Less than a week away is the annual Banned Books Week celebration. Or memorial. Lauren Roberts leads off with a look at some books we’ve probably all read—and had the opportunity to read—in Coming to a Bookstore Near You. Maybe.

“What is it that drives us to choose our long-term partners and, more importantly, what keeps us with them, especially if it turns out they disappoint us?” asks Katherine Hauswirth as explores two books, one memoir, one fiction, that look at the roles partners assume in relationships in Lost Light: Words from the Overshadowed.

When artists turn their creative eye (and hands) to bookmarks, the result is often extraordinary. In Bookmarks IX: Infiltrating the Library System, Laine Farley describes the individual take each artist brought to her or his project and found that even though many of the bookmarks can be set into general themes they are indeed unique and wonderful. (BiblioBuffet is giving away a number of these bookmarks; details can be found in the article.)

Lauren Roberts encourages BiblioBuffet’s readers to get away from their computers (after reading our columns, of course), and to renew their acquaintanceship with their selves through a book in Title to be Forthcoming.

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Issue of September 11, 2011

Powerful, wonderful, insightful. Our columns this week will probably hit you in several ways. And that’s what we intend.

The date of 9/11 has poignant emotions attached to it. But not just for Americans. Lauren Roberts shares an essay she found that addresses another country’s history important enough for us to remember and to respect in Remembering.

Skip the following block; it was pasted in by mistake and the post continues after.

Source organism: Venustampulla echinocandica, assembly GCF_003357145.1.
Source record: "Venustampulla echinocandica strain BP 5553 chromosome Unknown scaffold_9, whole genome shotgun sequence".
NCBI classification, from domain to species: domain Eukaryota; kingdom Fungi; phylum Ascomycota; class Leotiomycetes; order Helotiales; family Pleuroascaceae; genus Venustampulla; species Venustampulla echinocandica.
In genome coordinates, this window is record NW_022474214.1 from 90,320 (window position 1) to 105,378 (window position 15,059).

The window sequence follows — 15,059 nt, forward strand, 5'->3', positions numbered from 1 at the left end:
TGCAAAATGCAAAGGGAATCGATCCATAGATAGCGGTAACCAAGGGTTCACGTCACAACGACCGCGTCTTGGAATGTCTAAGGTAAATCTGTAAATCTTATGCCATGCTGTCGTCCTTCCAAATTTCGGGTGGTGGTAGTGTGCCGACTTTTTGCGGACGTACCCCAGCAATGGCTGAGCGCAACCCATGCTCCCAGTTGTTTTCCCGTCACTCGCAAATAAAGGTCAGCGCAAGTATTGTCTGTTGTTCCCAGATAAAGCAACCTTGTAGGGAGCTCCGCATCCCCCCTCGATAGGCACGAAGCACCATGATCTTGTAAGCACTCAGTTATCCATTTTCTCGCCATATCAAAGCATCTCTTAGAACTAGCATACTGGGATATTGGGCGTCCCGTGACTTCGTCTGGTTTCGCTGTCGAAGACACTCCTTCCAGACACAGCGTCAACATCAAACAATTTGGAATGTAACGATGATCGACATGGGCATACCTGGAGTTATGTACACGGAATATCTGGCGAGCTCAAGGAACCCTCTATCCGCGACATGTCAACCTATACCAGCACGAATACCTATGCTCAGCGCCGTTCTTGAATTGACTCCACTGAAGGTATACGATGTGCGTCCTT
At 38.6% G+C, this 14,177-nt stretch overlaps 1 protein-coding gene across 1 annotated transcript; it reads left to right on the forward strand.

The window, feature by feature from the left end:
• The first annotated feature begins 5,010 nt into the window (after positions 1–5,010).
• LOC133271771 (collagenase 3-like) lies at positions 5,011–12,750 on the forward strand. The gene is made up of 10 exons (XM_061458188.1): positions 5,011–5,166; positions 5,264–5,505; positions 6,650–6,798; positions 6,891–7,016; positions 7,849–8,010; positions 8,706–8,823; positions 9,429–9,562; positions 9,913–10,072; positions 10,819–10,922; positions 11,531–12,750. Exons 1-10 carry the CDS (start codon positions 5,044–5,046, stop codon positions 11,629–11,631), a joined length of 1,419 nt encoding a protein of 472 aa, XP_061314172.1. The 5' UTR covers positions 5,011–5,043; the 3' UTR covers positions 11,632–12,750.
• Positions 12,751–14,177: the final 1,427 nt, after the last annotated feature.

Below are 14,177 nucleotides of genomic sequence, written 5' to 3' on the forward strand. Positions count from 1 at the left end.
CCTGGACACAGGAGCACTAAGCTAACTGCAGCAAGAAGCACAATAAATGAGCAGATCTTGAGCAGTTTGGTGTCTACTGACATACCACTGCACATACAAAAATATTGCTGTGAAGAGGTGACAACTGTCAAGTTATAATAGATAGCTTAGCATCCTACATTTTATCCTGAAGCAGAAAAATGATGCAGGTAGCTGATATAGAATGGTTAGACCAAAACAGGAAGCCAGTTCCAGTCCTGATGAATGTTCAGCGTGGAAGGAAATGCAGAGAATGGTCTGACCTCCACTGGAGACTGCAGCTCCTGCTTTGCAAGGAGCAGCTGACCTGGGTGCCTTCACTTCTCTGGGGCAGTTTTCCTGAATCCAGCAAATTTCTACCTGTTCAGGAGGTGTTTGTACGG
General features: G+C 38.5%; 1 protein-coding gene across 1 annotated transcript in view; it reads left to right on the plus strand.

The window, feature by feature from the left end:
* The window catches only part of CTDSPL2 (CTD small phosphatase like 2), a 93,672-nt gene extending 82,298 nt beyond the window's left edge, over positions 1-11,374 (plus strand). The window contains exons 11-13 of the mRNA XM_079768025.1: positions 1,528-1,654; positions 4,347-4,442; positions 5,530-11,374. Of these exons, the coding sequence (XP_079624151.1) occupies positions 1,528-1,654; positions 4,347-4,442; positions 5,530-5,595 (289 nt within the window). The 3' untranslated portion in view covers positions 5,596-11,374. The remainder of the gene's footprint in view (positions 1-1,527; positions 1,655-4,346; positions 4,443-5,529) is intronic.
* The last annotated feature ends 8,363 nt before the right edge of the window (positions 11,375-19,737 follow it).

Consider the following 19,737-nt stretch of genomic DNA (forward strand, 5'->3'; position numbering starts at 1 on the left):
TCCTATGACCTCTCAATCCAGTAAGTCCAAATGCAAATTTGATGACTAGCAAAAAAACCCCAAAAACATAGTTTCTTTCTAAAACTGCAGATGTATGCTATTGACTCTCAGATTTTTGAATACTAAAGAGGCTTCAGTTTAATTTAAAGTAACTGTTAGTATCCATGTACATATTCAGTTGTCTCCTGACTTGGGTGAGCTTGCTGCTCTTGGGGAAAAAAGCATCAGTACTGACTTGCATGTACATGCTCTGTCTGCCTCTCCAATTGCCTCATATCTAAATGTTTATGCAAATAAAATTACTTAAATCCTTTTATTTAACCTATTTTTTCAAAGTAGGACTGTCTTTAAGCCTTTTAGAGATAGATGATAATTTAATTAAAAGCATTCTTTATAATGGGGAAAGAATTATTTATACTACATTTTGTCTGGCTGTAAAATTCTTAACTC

Can a passionate book lover find happiness in the e-world? Pete Croatto had the opportunity to do just that when an e-reader wrapped up as a wedding gift came into his life recently, an experience he shares with mixed feelings in An Act of Kindleness.

In The Secret Confluence of Books, Gillian Polack talks about books in context, that is, “what makes us collect words together in so many ways and why this type of meaning—books on shelves—is so very important to us.”

When he chose to take time off from writing biographies, Carl Rollyson had as his reason—he was worn out. Not surprisingly. Seven subjects in seven years. His respite included reviewing the genre. In other words, he loves biographies and tells why in more detail in From Picking a Subject to Pontificating on Subjects.

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Issue of September 4, 2011

We at BiblioBuffet hope you have/had a great Labor Day weekend. Regardless of what you chose to do, reading surely was among the activities. Right?

With the tenth anniversary of 9/11 coming up and with Nicki Leone being out of town for about ten days we decided to re-run one of her most dramatic columns, Voice from the Past . . . My Own. This solemn reminiscence, complete with the short audio program it is built on, is not only a powerful memory of terrible events but of the subsequent joy she found in life afterward.

In an interview with Lauren Roberts, a long-time and passionate bookmark collector shares not only part of his collection but his story about how his passion for this type of ephemera came about in Bookmarking a Life: Meet Don Baldwin.

In her inaugural column, Katherine Hauswirth uses two novels to explore the dark shadows that can “hover over those close to a murder of disappearance,” and how the human spirit can discover some goodness out of such devastation in Requiem for the Lost.

When, in an attempt to be a fair and ethical journalist, one is  subjected to “filth” in the name of information, what can be done? One man made a choice, and Lauren Roberts was so taken with his expression of what she has been feeling that she asked to share it. He agreed: Those  Small Momentous Decisions.